The NRC is getting questions from people who want to know how they can help the Japanese people affected by the earthquake and tsunami. The U.S. Agency for International Development (USAID) is encouraging those who wish to help Japanese residents to do so with cash donations to reputable organizations working in the affected areas.
USAID is directing individuals to www.interaction.org for a list of non-governmental organizations that are responding to humanitarian needs.
In addition, the American Red Cross has established operations to receive donations through text message. Individuals can contribute by texting “redcross” to 90999.”Eliot Brenner Public Affairs Director
Photo: NRC staff work in the agency’s HQ Operations Center in the days following the Japanese event.
6 thoughts on “How Can You Help?”
Now that the 4 nuclear reactors in Japan are in danger, is nuclear meltdown closer to possibility? Now a second Nuclear disaster will happen. Hope that we humans will learn from these mistakes. It is time to stop using this kind of power source before it devastate our one and only planet earth.
I work as an EO at a plant similar to the Japanese plant affected by this incident. Even as a lowly EO, the mainstream media’s report are almost hillarious in their inadecacy. They are incredibly inaccurate and incomplete in my opinion. My thoughts go out to the people of Japan and especially the workers at and people living around the Fukushima Dai-ichi power plant.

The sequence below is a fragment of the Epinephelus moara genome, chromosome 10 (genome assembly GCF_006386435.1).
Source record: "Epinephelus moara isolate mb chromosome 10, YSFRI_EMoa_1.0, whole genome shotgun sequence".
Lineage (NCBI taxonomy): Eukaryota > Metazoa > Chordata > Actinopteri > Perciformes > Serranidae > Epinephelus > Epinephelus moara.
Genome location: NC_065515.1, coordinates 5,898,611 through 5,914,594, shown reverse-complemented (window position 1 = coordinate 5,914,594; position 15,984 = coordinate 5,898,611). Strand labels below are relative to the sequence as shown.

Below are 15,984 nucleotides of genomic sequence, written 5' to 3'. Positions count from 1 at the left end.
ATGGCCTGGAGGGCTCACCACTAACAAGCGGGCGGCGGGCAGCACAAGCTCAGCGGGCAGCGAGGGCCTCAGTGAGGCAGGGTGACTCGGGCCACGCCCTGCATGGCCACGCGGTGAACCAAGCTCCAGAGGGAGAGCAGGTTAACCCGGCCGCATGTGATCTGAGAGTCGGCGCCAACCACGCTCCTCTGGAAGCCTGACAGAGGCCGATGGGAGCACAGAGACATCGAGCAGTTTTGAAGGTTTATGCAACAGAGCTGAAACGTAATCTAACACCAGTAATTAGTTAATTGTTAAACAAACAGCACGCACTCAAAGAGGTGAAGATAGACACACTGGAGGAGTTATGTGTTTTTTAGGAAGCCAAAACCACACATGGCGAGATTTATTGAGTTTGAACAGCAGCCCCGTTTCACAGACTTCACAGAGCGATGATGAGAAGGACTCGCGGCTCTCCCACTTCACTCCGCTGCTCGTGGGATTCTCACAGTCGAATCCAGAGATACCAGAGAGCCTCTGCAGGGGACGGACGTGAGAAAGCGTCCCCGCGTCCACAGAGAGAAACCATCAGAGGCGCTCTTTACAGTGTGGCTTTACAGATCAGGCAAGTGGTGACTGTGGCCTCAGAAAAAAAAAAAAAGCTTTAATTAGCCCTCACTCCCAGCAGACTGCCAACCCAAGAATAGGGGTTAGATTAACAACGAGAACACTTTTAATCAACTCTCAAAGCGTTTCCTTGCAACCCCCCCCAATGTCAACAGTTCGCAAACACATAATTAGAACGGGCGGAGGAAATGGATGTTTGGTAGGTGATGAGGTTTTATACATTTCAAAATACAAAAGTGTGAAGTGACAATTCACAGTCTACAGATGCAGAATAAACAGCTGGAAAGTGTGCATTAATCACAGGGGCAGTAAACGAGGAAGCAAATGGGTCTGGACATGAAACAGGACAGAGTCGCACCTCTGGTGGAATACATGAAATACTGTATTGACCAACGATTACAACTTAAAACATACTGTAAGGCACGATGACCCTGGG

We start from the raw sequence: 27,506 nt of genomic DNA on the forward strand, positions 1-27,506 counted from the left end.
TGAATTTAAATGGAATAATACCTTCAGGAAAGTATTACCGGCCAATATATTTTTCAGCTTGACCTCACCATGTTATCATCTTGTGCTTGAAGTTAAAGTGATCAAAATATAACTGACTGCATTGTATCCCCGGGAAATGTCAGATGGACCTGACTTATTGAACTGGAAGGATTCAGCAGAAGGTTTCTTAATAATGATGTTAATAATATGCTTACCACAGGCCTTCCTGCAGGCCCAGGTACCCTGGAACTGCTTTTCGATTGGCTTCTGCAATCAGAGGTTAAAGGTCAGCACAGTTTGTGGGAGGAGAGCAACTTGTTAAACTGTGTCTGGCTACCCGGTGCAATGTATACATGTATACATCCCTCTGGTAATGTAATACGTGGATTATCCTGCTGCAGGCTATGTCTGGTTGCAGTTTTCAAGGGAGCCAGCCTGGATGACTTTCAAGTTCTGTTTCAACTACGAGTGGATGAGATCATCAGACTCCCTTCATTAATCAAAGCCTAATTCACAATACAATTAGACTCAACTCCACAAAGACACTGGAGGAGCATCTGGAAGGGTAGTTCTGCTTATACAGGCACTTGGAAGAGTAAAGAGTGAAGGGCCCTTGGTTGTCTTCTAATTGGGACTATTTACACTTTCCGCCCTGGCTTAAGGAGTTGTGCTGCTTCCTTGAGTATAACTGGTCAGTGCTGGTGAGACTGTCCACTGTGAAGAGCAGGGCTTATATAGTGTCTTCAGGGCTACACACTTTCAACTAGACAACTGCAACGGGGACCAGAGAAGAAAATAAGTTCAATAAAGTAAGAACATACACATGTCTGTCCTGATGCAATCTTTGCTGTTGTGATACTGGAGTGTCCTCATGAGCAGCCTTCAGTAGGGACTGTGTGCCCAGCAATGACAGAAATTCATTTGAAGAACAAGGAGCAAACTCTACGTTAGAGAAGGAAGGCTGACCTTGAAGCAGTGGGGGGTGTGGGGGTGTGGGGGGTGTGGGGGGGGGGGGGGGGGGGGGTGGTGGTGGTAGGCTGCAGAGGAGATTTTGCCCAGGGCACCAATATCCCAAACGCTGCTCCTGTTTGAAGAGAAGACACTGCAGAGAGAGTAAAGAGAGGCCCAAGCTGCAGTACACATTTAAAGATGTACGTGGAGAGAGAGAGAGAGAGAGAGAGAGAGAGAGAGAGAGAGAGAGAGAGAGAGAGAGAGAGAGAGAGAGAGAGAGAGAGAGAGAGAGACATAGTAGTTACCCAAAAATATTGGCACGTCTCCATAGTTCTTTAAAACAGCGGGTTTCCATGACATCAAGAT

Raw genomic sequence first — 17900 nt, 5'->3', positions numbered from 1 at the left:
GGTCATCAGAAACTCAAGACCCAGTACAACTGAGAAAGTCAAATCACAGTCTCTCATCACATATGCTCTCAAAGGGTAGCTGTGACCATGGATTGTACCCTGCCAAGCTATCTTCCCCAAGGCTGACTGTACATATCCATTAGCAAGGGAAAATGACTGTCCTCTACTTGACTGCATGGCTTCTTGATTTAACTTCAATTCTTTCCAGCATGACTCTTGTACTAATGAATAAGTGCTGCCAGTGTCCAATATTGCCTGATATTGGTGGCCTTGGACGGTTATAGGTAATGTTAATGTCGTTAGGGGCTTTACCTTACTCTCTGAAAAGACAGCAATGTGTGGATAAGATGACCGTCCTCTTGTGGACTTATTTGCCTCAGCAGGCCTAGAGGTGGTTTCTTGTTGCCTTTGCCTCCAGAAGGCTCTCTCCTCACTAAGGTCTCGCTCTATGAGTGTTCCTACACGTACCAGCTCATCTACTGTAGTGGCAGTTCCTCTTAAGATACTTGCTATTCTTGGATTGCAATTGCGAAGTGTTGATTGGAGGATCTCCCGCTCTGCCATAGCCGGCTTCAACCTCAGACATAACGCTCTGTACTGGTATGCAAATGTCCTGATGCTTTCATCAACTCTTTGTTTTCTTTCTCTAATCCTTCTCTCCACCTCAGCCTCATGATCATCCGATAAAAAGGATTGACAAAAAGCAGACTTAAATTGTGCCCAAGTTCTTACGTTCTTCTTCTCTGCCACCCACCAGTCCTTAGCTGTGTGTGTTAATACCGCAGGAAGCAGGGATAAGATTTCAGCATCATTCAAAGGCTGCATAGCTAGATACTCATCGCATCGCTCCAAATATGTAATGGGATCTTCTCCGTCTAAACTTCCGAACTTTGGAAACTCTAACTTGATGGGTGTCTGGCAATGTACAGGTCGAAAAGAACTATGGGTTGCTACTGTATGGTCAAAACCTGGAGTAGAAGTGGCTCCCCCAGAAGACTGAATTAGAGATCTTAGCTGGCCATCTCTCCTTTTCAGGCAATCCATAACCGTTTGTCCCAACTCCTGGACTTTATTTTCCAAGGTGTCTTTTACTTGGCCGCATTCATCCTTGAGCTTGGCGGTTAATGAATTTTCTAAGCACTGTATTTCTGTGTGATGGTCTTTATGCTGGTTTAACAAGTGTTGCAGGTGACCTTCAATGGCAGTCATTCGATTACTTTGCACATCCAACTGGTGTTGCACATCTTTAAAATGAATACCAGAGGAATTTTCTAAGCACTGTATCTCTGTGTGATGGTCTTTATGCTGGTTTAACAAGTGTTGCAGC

See our latest blog post. In short – no, we do not believe the U.S. West Coast (or any part of the U.S.) will receive harmful amounts of radiation from the nuclear power plants in Japan.
We believe there is a lot of inaccurate and misleading information in press reports; however the NRC is not in a position to fact-check these reports. We do encourage folks to consult credible government sources of information in addition to press reports.
I think the dose rate value on Page A14 of the Sunday Washington Post is wrong. They give a site dose rate of 1,015 miillisieverts/hour. Based on what I got from the web last night it should be about 1,000 microsieverts. This later value is more consistent with what NEI currently reports as 128 millirem/hour. The Post value is equivalent to 101 Rem/hour.
Great Job in Japan. My community is organizing a meeting to discuss both local concerns of Fall Out Risks here in the US West Coast and how we can support the Japanese.
Can you give us information on who is monitoring the US West Coast for dangerous environmental radiation levels and how we may contact that entity?
We are in a region with NO US atomic energy plants and have no preparedness for nuclear accidents – What agency should we contact to acquire protective equipment and supplies?
Thank you for the links to humanitarian aid.
Jade Hawks, Families Unite Network
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